JimPinto.com - Connections for Growth & Success™
Centenary Issue
No. 100 : October 10, 2002

Keeping an eye on technology futures.
Business commentary - no hidden agendas.
New attitudes, no platitudes.

  • Downfall of acquired companies - case history: Action Instruments
  • Yurko in deal to buy Eurotherm Drives from Invensys
  • Study: 1 in 8 CEOs have high-risk traits
  • Viable Utopian Ideas
  • Automation: Products Vs. Services
  • eFeedback:
    • Jack Welch - GE distribution of rewards was NOT equitable
    • Thoughts on human longevity
    • Downsizing caused by selfishness and greed

Downfall of acquired companies
Case history: Action Instruments

Why do many good companies crash and burn when they are acquired?

Action Instruments, the company I founded in 1972, grew to be a world leader in industrial signal conditioning.

I thought I had a good view of all the possibilities when I sold Action in '98. Action had a strong management team, was growing profitably, with money in the bank. We spurned several juicy offers from larger conglomerates to hook up with Eurotherm, then an independent, medium-sized ($300m) UK-based public company. Today, Eurotherm is a melting iceberg, and Action has declined to a decaying shell.

Beyond just taking a dig at the incompetents that caused the Action demise after it was acquired, I'd like to present Action as a case history, to review the corporate ailments that are contributing significantly to the current automation business decline.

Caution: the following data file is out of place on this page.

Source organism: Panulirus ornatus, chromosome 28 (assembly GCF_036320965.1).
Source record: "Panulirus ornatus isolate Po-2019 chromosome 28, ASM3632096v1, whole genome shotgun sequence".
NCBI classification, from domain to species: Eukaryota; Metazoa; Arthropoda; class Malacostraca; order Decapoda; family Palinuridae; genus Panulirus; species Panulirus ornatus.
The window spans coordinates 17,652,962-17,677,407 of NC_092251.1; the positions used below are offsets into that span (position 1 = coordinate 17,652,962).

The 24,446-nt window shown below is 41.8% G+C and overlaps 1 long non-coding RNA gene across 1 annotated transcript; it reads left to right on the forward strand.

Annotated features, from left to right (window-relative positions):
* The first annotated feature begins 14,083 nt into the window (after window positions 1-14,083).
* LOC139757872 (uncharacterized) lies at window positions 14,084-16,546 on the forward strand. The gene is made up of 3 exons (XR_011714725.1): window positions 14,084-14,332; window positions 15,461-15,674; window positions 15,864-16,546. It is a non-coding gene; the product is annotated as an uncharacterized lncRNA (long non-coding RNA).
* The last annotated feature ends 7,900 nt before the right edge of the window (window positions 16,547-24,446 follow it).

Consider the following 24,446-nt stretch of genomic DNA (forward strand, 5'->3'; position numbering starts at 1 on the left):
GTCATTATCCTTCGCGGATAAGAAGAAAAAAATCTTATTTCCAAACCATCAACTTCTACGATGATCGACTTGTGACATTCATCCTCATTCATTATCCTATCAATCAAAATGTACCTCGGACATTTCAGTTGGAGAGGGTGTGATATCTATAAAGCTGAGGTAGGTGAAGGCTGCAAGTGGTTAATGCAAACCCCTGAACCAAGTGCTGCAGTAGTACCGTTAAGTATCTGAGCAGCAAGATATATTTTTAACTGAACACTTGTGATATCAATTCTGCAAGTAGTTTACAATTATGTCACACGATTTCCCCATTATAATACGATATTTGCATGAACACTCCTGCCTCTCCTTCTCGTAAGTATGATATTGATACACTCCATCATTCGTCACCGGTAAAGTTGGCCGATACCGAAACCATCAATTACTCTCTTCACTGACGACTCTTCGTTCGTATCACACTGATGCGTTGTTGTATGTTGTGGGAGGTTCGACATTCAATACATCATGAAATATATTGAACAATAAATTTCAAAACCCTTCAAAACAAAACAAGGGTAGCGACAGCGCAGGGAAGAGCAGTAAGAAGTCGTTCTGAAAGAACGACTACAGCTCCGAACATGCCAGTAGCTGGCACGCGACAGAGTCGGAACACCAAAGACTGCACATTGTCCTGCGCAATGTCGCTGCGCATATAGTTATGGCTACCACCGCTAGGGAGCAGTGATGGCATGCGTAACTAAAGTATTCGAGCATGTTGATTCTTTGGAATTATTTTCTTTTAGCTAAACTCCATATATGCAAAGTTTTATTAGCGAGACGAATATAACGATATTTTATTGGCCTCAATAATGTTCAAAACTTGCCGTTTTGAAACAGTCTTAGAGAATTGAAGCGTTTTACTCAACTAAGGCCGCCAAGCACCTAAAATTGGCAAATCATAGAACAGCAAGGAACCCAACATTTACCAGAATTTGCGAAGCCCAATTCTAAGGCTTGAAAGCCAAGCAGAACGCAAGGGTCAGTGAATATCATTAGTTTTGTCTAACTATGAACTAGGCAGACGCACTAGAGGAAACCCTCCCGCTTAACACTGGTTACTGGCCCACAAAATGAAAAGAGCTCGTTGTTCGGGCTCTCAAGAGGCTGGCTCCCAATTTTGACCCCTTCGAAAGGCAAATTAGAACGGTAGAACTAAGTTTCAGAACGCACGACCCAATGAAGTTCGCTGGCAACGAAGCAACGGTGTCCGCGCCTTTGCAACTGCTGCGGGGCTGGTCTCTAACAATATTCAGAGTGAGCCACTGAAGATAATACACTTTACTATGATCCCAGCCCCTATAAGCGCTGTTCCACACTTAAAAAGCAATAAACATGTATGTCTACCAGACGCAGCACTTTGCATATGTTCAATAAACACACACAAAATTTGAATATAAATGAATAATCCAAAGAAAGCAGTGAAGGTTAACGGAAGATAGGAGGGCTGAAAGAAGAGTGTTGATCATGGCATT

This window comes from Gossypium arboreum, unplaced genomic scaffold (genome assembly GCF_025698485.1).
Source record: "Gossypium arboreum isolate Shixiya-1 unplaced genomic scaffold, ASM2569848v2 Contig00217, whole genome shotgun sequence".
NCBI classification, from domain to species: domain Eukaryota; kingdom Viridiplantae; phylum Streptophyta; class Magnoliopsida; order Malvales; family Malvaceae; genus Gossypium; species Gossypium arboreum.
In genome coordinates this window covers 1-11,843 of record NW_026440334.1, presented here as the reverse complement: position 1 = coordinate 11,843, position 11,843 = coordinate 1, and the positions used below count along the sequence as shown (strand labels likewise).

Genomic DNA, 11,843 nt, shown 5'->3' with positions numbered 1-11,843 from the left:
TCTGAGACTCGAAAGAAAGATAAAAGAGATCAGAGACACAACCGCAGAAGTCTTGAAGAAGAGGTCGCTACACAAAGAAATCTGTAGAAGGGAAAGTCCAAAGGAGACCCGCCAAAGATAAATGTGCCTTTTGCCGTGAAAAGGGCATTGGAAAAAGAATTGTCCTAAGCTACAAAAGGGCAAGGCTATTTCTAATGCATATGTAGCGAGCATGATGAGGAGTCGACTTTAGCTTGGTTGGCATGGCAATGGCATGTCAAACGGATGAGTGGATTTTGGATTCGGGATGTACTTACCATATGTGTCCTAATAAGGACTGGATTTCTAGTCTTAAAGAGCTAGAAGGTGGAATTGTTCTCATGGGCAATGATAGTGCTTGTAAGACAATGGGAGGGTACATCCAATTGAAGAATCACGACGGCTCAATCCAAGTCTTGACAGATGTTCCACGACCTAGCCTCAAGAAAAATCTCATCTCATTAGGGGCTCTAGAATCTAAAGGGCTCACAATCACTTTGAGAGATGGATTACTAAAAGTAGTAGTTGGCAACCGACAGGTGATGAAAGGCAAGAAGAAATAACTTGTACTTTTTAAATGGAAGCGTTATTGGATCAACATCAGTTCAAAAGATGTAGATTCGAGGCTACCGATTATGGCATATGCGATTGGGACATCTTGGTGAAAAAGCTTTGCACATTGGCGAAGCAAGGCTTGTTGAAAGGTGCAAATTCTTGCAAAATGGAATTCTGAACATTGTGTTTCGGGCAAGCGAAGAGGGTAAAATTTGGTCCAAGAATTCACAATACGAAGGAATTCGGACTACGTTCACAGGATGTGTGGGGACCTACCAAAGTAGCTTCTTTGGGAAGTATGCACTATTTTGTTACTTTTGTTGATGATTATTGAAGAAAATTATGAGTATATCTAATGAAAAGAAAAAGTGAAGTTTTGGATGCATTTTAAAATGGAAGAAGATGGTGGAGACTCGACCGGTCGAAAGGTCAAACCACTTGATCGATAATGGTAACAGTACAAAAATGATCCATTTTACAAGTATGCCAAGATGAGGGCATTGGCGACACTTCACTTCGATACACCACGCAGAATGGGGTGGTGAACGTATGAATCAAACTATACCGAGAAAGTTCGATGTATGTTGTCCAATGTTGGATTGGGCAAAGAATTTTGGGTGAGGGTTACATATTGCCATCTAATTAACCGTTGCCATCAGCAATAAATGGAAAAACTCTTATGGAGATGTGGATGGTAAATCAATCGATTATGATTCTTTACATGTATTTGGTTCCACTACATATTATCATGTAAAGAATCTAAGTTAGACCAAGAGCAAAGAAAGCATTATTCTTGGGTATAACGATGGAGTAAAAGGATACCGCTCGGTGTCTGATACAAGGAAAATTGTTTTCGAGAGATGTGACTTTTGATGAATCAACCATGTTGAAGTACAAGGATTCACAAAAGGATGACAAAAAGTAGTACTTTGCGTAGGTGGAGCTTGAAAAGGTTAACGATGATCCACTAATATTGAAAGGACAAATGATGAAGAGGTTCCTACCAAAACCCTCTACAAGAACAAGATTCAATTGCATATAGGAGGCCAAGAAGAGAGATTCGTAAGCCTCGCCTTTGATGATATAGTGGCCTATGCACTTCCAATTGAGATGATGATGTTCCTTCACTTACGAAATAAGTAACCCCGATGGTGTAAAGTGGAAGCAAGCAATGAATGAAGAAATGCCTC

As the world-leading manufacturer of temperature controls, Eurotherm had significant technology (low-level analog ASIC chips) plus world-class manufacturing and significant European sales channels. I had known the original Eurotherm founders personally over many years and appreciated the employee-orientated culture, which I felt was a good fit with Action. This was Eurotherm's biggest ever acquisition and I was anxious to get involved to build the company to the next stage of growth and success.

Well, just 6 months after Eurotherm acquired Action, Invensys (then Siebe) acquired Eurotherm - sold out by Klaes Hultman, the Swede who was originally brought in by the founders to generate growth. Hultman proved to be a cutter, not a builder; he ousted Jack Leonard, one of the original founders, and brought in Peter Wade (from Drives) as COO. Wade was a good technical manager but outgunned as a charismatic leader.

The original Eurotherm founders were aghast at the prospect of being acquired by Siebe (CEO Yurko was known to generate flaky financials); but as minority shareholders in a public company they were powerless. Peter Wade was railroaded into accepting the Siebe deal and things quickly went to hell in the proverbial hand basket. Business stopped while everyone immediately got immersed in the interminable treadmill of monthly forecasts, financials, budgeting & re-budgeting.